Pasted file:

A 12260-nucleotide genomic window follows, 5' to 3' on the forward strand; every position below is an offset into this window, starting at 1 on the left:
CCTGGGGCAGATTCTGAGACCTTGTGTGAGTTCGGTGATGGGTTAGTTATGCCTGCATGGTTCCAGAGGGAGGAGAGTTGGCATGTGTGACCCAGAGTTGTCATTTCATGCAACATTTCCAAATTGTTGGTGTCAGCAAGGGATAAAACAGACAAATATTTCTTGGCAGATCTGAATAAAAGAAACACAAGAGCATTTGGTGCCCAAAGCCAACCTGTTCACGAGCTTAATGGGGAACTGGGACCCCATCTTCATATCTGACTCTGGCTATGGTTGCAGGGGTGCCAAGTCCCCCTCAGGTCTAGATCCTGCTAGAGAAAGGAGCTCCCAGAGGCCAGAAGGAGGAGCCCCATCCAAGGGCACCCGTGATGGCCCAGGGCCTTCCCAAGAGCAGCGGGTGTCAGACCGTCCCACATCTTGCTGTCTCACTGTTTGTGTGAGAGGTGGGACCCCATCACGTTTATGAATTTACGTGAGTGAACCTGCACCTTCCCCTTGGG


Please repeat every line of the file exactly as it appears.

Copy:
A 12260-nucleotide genomic window follows, 5' to 3' on the forward strand; every position below is an offset into this window, starting at 1 on the left:
CCTGGGGCAGATTCTGAGACCTTGTGTGAGTTCGGTGATGGGTTAGTTATGCCTGCATGGTTCCAGAGGGAGGAGAGTTGGCATGTGTGACCCAGAGTTGTCATTTCATGCAACATTTCCAAATTGTTGGTGTCAGCAAGGGATAAAACAGACAAATATTTCTTGGCAGATCTGAATAAAAGAAACACAAGAGCATTTGGTGCCCAAAGCCAACCTGTTCACGAGCTTAATGGGGAACTGGGACCCCATCTTCATATCTGACTCTGGCTATGGTTGCAGGGGTGCCAAGTCCCCCTCAGGTCTAGATCCTGCTAGAGAAAGGAGCTCCCAGAGGCCAGAAGGAGGAGCCCCATCCAAGGGCACCCGTGATGGCCCAGGGCCTTCCCAAGAGCAGCGGGTGTCAGACCGTCCCACATCTTGCTGTCTCACTGTTTGTGTGAGAGGTGGGACCCCATCACGTTTATGAATTTACGTGAGTGAACCTGCACCTTCCCCTTGGG